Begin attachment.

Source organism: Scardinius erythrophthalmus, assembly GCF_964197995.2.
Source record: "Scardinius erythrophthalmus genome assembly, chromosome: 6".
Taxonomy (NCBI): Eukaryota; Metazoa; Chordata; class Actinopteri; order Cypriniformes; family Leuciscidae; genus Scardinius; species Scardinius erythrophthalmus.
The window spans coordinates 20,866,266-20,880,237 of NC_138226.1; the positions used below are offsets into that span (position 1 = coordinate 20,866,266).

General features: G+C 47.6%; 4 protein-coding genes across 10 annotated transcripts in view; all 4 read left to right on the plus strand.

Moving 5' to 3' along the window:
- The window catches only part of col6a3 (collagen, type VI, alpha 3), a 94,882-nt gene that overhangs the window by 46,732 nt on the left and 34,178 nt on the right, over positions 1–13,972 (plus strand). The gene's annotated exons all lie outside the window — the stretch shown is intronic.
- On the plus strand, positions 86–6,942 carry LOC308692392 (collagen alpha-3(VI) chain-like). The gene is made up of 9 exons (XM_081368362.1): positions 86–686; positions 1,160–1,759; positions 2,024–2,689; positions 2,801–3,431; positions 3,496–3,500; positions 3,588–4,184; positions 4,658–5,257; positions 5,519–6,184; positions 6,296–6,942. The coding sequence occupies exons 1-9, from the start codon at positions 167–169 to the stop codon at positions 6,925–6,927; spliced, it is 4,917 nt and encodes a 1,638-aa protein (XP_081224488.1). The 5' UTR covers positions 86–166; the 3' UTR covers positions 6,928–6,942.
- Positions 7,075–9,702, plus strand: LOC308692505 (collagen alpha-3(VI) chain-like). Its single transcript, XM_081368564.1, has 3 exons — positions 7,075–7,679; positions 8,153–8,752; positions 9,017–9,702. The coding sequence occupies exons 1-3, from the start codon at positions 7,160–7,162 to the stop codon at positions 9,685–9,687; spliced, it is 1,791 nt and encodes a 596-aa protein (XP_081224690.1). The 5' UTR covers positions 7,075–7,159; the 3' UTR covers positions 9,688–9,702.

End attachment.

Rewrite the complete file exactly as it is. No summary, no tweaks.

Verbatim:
Source organism: Scardinius erythrophthalmus, assembly GCF_964197995.2.
Source record: "Scardinius erythrophthalmus genome assembly, chromosome: 6".
Taxonomy (NCBI): Eukaryota; Metazoa; Chordata; class Actinopteri; order Cypriniformes; family Leuciscidae; genus Scardinius; species Scardinius erythrophthalmus.
The window spans coordinates 20,866,266-20,880,237 of NC_138226.1; the positions used below are offsets into that span (position 1 = coordinate 20,866,266).

General features: G+C 47.6%; 4 protein-coding genes across 10 annotated transcripts in view; all 4 read left to right on the plus strand.

Moving 5' to 3' along the window:
- The window catches only part of col6a3 (collagen, type VI, alpha 3), a 94,882-nt gene that overhangs the window by 46,732 nt on the left and 34,178 nt on the right, over positions 1–13,972 (plus strand). The gene's annotated exons all lie outside the window — the stretch shown is intronic.
- On the plus strand, positions 86–6,942 carry LOC308692392 (collagen alpha-3(VI) chain-like). The gene is made up of 9 exons (XM_081368362.1): positions 86–686; positions 1,160–1,759; positions 2,024–2,689; positions 2,801–3,431; positions 3,496–3,500; positions 3,588–4,184; positions 4,658–5,257; positions 5,519–6,184; positions 6,296–6,942. The coding sequence occupies exons 1-9, from the start codon at positions 167–169 to the stop codon at positions 6,925–6,927; spliced, it is 4,917 nt and encodes a 1,638-aa protein (XP_081224488.1). The 5' UTR covers positions 86–166; the 3' UTR covers positions 6,928–6,942.
- Positions 7,075–9,702, plus strand: LOC308692505 (collagen alpha-3(VI) chain-like). Its single transcript, XM_081368564.1, has 3 exons — positions 7,075–7,679; positions 8,153–8,752; positions 9,017–9,702. The coding sequence occupies exons 1-3, from the start codon at positions 7,160–7,162 to the stop codon at positions 9,685–9,687; spliced, it is 1,791 nt and encodes a 596-aa protein (XP_081224690.1). The 5' UTR covers positions 7,075–7,159; the 3' UTR covers positions 9,688–9,702.